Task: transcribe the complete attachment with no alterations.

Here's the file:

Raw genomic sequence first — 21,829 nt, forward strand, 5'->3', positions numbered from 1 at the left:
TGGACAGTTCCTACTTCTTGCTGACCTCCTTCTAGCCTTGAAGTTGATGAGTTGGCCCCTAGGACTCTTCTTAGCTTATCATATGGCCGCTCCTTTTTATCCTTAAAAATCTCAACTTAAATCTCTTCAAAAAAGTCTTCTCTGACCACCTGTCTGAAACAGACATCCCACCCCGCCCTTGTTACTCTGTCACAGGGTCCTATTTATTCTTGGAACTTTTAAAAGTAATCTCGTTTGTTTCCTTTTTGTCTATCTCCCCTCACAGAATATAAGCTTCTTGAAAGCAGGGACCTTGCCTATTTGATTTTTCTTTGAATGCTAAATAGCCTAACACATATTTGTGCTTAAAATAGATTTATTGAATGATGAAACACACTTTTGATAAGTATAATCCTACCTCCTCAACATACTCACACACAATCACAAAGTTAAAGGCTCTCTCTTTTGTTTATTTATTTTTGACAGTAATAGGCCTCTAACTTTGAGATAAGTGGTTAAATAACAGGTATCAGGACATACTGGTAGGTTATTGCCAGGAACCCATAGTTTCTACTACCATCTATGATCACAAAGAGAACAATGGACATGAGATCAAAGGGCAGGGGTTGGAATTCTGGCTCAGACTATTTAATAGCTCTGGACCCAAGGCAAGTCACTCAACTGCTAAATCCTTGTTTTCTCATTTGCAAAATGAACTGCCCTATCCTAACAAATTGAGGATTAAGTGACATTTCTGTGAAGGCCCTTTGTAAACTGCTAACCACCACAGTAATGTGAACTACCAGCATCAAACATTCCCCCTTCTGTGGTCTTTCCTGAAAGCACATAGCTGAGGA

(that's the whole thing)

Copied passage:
Raw genomic sequence first — 21,829 nt, forward strand, 5'->3', positions numbered from 1 at the left:
TGGACAGTTCCTACTTCTTGCTGACCTCCTTCTAGCCTTGAAGTTGATGAGTTGGCCCCTAGGACTCTTCTTAGCTTATCATATGGCCGCTCCTTTTTATCCTTAAAAATCTCAACTTAAATCTCTTCAAAAAAGTCTTCTCTGACCACCTGTCTGAAACAGACATCCCACCCCGCCCTTGTTACTCTGTCACAGGGTCCTATTTATTCTTGGAACTTTTAAAAGTAATCTCGTTTGTTTCCTTTTTGTCTATCTCCCCTCACAGAATATAAGCTTCTTGAAAGCAGGGACCTTGCCTATTTGATTTTTCTTTGAATGCTAAATAGCCTAACACATATTTGTGCTTAAAATAGATTTATTGAATGATGAAACACACTTTTGATAAGTATAATCCTACCTCCTCAACATACTCACACACAATCACAAAGTTAAAGGCTCTCTCTTTTGTTTATTTATTTTTGACAGTAATAGGCCTCTAACTTTGAGATAAGTGGTTAAATAACAGGTATCAGGACATACTGGTAGGTTATTGCCAGGAACCCATAGTTTCTACTACCATCTATGATCACAAAGAGAACAATGGACATGAGATCAAAGGGCAGGGGTTGGAATTCTGGCTCAGACTATTTAATAGCTCTGGACCCAAGGCAAGTCACTCAACTGCTAAATCCTTGTTTTCTCATTTGCAAAATGAACTGCCCTATCCTAACAAATTGAGGATTAAGTGACATTTCTGTGAAGGCCCTTTGTAAACTGCTAACCACCACAGTAATGTGAACTACCAGCATCAAACATTCCCCCTTCTGTGGTCTTTCCTGAAAGCACATAGCTGAGGA